That whisky geeks are obsessive is well known–we chase after and compare batches of Aberlour A’bunadh, Laphroaig 10 CS, Springbank 12 CS etc. etc.. None of this, however, compares to the mania of the Ardbeg obsessives who, in the absence of helpfully provided batch information on the labels, track bottling codes, parsing them not just for the year of distillation but for the exact bottling run. Clear distinctions between years and narrow periods are claimed by many and there are even some who insist on being able to tell differences between batches bottled at different times in the same year. I sometimes idly wonder if Ardbeg would be quite so popular if they just put all the identifying information on their labels. At any rate, it’s very good for their sales as there’s infinite granularity for the collectors this way–instead of just one Ardbeg 10 you can have an Ardbeg 10 from every year for which a bottle code is available, and instead of just one Ardbeg 10 from that year you can have many. It just goes to show that distilleries don’t really need to stimulate mania among geeks; we manage just fine on our own.
All that said, here I am with Ardbeg 10s from two different years: one released in 2007 and one in 2009. I’m not sure, and not very interested in, when exactly in these years these were bottled. Let’s see if I can tell any meaningful differences between them.
Ardbeg 10, 2007 release (46%; from a sample received in a swap)
Nose: Ashy smoke, a fair bit of lime and expanding phenolic/medicinal notes: gauze bandages, antiseptic lotion (Dettol). Quite coastal/briny too with notes of rotting kelp and shells. Gets sweeter as it goes and a little more minerally. Later there’s a little cream/vanilla. The smoke never lets up though. With a drop or two of water the eucalyptus note that develops late on the palate shows up on the nose.
Palate: Hits with a minerally sweetness with the smoke playing all around the sweetness. Some light citrussy notes as I swallow. Less intensely medicinal than on the nose. On the second sip the phenols seem more intense and there’s now more salt as well. After a while the citrus comes out in front of the sweetness–heavily peated lemons. There’s also an eucalyptus-like note now. With water it’s mellower with the minerally sweetness returning.
Finish: Medium. More phenolic but with the sweetness still around. Gets saltier as it goes.
Ardbeg 10, 2009 release (46%; from a sample received in a swap)
Nose: All but identical to the 2007 release. The citrus is a little less bright, but I don’t know that I’d really be able to tell them apart at all on the nose if I were doing this blind. And yes, I’m nosing them side by side. Okay, I’ll cover this one and leave it aside for a while. Right, here we are again: nope, no difference really worth noting. What will the story be on the palate?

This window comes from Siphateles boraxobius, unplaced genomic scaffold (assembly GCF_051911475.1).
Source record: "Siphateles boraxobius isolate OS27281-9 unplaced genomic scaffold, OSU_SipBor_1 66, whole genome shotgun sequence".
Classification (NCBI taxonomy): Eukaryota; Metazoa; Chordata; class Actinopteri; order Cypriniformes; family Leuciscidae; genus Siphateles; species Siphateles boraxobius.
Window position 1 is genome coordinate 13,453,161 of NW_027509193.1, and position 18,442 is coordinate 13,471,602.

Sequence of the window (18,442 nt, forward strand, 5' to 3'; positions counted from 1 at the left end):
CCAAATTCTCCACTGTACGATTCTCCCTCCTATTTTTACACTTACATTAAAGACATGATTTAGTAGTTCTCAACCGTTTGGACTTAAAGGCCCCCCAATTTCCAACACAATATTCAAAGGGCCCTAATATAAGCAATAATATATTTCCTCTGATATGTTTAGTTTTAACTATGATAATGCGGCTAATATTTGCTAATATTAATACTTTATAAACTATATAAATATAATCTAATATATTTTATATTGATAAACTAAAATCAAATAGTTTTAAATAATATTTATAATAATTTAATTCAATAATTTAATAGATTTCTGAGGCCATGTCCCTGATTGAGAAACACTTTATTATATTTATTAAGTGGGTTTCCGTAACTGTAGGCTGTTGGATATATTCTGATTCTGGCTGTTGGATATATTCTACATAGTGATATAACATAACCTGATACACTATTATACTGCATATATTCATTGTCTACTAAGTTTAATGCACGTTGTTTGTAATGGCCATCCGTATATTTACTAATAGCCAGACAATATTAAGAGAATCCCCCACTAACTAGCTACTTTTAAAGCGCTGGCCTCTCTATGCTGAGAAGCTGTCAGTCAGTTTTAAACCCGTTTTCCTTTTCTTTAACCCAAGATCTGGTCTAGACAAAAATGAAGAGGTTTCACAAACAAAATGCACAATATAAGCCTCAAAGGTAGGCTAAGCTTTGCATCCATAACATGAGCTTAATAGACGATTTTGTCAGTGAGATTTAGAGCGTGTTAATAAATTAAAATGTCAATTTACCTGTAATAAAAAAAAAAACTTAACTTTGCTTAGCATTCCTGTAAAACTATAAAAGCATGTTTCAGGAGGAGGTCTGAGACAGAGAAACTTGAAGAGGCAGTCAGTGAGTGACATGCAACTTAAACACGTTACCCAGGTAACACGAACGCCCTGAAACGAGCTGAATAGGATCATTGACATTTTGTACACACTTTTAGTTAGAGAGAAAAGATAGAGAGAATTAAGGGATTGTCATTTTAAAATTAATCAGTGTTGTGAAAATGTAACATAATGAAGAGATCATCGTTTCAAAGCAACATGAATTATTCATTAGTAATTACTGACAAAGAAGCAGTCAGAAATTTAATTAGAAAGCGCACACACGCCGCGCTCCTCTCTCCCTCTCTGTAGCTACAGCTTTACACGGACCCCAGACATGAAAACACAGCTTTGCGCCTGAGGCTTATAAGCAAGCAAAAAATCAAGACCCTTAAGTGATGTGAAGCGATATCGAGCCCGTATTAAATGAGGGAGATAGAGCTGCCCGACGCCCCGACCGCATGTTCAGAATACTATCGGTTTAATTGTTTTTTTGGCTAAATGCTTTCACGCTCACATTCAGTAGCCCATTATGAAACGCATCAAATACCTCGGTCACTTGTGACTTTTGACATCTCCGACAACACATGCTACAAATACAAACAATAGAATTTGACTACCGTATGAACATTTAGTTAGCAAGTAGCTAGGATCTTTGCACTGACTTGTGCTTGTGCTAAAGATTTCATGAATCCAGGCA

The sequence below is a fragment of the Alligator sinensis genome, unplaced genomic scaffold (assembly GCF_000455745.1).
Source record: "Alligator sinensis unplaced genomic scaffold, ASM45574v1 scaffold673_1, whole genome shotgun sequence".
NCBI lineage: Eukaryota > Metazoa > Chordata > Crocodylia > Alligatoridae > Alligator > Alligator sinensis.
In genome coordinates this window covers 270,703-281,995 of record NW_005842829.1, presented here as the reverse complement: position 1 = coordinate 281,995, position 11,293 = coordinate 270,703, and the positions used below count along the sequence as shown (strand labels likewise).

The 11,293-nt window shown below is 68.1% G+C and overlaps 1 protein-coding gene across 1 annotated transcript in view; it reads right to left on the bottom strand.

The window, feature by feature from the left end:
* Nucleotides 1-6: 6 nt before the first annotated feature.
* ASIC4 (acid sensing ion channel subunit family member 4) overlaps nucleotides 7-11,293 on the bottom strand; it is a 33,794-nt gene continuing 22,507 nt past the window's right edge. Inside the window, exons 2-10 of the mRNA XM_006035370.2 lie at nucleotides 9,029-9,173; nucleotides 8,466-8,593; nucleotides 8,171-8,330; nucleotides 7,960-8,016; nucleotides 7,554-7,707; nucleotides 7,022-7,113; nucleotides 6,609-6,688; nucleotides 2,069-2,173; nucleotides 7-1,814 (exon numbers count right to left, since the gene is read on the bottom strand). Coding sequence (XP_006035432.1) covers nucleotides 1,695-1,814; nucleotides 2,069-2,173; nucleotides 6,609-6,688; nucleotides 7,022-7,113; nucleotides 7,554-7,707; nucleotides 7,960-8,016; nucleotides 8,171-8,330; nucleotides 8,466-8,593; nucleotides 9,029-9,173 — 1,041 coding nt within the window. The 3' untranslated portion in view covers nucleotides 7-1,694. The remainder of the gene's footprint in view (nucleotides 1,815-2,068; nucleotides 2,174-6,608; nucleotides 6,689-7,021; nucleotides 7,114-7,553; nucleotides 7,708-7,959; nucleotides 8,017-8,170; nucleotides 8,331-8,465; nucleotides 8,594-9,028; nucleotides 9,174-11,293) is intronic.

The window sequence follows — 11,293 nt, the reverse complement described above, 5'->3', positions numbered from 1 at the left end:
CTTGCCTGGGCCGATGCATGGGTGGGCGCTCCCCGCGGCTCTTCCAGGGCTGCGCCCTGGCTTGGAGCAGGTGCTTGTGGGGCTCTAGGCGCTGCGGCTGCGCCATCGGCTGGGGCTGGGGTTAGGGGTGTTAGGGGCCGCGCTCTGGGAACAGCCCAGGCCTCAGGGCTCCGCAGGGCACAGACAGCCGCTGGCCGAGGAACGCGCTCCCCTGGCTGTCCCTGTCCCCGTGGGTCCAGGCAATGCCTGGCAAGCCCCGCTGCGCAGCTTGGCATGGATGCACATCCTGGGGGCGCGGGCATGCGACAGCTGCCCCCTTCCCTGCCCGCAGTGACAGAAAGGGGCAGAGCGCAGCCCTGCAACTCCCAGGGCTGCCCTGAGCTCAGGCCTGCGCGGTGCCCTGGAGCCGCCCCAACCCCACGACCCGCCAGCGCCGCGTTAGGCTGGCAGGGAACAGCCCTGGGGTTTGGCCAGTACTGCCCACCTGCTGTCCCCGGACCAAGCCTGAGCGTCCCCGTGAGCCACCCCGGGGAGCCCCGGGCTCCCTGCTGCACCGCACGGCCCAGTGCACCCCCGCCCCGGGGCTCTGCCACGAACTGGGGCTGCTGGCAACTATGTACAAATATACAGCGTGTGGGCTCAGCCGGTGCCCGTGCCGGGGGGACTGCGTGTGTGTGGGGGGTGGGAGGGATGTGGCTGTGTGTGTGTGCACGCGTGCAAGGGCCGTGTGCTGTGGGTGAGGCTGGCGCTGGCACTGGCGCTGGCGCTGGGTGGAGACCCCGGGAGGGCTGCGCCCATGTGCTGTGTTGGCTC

Palate: Not quite as sweet on the palate on first arrival as the 2007 was and it’s a little more sharply phenolic–but again, I am straining to find significant differences. With a lot more time this gets sweeter too.
Finish: More or less the same here too–maybe a touch sweeter/rounder.
Comments: Okay, I have no idea if anyone says that Ardbeg 10 from 2007 and 2009 are utterly different beasts, but I certainly couldn’t find any differences between them worth getting excited about–with or without water. The 2009 was maybe a little rounder on the nose and finish, but then again I have no idea if that would hold up in an actual blind head to head. The Ardbeg gurus may heap coals on my head for saying this, but it’s effectively the same whisky. The real story here is the skill of the blenders who maintain such a close profile from year to year.
Rating: 86 points for both.
Thanks to Michael K. and Bryan F. for the samples.
Fall in line!
From what I’ve gathered from the Great Ardbeg Geeks-that-be, the L7 323 batch was one of the first, if not the first, Ten bottling that used spirit distilled by the Glenmorangie ownership. Earlier batches were whiskies distilled by previous owner Allied Domecq and thus sometimes held older whisky, as their stills were silent through much of the ’90s. It’s good to see that the whisky is similar to the L9 because I had doubts that my L7 was distilled by Glenmorangie since they had only distilled for three months in 1997, from June 28th to……
Dear god, I’m one of them now.
Have you ever considered reviewing Uigeadail or Corryvreckan? The reason I ask is because I am curious how these two more common Ardbegs compare to the standard 10 in your eyes.
Yeah, I’ll get around to reviewing them sooner or later. Probably later in the case of the Corryvreckan and sooner in the case of the Uigeadail. This because while I have closed bottles of both on my shelves, I also have a couple of samples of the Uigeadail—and given my ongoing problem with getting the number of open bottles under control I’m unlikely to open a bottle merely to review it.